Two death-row inmates were hanged in Japan on Thursday, taking the number of executions in the country this year to 15 -- the highest annual total since 2008.
Keizo Okamoto, 60, a former senior member of a crime syndicate, and Hiroya Suemori, 67, a former investment adviser, had been sentenced to death in 2004 for a robbery-murder.
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They stole about 100 million yen ($900,800) from the president of an investment advisory company in 1988 before killing him and another employee. They then packed the bodies into concrete.
"It is an extremely brutal case in which they robbed the precious life of the victims, indeed for selfish reasons," Justice Minister Takashi Yamashita said on Thursday.
Yamashita signed the order for their execution on Tuesday.
Conducted in secrecy
Executions are done in secret in Japan, with no advance warning given to the prisoner, their family or legal representatives, according to Amnesty International.
Prisoners often only learn of their impending execution a matter of hours before it takes place.
Capital punishment is usually reserved for those who have committed multiple murders. All executions are done by hanging.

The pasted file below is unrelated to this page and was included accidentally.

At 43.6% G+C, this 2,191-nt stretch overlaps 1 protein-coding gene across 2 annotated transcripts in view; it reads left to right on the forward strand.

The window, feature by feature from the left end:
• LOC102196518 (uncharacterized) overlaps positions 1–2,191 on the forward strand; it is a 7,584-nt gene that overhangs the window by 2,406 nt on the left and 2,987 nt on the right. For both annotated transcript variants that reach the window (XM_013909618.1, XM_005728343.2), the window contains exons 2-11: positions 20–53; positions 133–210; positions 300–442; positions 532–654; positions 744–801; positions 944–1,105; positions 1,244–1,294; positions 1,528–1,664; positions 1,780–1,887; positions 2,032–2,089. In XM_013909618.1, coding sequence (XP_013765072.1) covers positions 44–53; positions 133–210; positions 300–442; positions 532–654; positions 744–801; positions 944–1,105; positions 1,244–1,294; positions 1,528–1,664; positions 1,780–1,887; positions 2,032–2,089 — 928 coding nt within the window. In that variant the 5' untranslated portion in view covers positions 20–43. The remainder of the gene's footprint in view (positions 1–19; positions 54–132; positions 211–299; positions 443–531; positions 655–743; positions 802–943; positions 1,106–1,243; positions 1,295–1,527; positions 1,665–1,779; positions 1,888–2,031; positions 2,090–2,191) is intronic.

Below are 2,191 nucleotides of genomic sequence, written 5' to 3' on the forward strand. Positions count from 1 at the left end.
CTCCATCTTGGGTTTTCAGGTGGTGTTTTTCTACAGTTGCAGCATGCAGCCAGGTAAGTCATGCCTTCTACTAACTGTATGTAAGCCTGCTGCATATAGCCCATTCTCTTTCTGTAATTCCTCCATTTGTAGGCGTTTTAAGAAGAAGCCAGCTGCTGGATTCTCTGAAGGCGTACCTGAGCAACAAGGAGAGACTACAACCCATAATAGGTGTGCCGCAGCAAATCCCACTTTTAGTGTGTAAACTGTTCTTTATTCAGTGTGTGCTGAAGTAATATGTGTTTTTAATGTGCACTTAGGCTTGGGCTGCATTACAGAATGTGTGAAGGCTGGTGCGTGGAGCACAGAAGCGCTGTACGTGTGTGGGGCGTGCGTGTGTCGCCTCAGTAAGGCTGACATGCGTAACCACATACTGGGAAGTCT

Japan's Code of Criminal Procedure states the death penalty should be implemented within six months of the issuing of the sentence, but in fact that is almost never the case.
The controversial system made international headlines in July when 13 members of the Aum Shinrikyo cult, which carried out the deadly 1995 sarin gas attack on the Tokyo subway, were executed.
A total of 36 prisoners have now been executed since Prime Minister Shinzo Abe took office in December 2012, and places Japan at odds with the growing international trend towards abolition of the death penalty.
Japan and the US are the only two developed democracies to have capital punishment. About 170 states have either abolished or put a stay on executions since the United Nations General Assembly called for a universal moratorium on the death penalty in 2007.